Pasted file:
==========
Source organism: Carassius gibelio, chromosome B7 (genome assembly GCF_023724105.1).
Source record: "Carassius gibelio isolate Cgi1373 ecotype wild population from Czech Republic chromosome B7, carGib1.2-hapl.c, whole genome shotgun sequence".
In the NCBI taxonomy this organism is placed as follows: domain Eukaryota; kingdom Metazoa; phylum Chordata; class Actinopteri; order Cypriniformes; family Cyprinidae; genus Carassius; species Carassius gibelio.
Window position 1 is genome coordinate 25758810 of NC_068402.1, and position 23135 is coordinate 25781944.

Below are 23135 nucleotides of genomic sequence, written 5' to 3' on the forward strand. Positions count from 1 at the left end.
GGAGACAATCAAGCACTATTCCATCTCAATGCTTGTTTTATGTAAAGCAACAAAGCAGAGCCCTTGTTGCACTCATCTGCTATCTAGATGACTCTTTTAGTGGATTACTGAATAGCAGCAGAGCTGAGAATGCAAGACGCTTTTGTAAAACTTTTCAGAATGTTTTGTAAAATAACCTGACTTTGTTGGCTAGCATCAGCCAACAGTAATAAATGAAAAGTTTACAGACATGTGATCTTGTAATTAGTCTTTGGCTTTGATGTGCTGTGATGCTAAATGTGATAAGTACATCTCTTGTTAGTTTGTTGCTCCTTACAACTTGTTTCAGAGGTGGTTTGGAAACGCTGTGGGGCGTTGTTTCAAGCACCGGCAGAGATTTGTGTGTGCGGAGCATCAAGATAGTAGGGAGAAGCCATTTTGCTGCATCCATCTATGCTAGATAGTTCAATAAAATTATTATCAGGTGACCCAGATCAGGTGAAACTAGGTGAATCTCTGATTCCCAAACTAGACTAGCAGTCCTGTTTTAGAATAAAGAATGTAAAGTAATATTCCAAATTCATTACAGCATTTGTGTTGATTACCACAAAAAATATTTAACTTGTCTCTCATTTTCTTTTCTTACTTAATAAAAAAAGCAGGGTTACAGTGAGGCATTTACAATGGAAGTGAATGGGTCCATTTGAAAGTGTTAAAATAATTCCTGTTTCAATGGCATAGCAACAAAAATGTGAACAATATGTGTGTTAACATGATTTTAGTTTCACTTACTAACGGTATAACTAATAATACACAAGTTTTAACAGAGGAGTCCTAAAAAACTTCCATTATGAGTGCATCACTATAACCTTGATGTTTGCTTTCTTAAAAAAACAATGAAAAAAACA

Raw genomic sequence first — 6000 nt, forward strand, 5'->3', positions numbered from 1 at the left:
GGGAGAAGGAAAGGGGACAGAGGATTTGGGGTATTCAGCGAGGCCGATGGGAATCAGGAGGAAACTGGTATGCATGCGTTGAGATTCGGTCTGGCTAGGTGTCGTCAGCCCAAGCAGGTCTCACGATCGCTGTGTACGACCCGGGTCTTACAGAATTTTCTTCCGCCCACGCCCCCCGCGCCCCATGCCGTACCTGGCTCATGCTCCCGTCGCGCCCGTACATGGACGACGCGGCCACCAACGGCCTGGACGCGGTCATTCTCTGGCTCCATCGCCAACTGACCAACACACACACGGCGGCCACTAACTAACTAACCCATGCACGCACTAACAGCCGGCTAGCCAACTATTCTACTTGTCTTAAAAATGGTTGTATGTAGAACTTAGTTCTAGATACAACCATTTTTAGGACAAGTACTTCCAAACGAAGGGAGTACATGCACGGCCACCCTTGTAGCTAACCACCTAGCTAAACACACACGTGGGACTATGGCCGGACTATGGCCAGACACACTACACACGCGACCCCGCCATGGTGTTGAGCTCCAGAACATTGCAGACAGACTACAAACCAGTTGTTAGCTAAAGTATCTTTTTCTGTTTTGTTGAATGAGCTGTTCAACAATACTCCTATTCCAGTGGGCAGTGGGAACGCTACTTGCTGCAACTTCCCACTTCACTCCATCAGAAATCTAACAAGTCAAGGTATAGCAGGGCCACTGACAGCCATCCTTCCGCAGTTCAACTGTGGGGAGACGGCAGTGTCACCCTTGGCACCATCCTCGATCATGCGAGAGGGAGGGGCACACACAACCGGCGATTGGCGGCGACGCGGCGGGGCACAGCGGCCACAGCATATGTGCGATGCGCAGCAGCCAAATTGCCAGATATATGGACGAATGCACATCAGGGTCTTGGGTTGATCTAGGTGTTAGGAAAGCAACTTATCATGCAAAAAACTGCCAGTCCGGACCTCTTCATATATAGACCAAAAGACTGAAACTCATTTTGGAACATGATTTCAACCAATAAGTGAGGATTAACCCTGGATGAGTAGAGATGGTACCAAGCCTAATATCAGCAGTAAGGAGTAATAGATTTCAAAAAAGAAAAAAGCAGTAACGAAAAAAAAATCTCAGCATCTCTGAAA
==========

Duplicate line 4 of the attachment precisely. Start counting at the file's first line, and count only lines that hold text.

Window position 1 is genome coordinate 25758810 of NC_068402.1, and position 23135 is coordinate 25781944.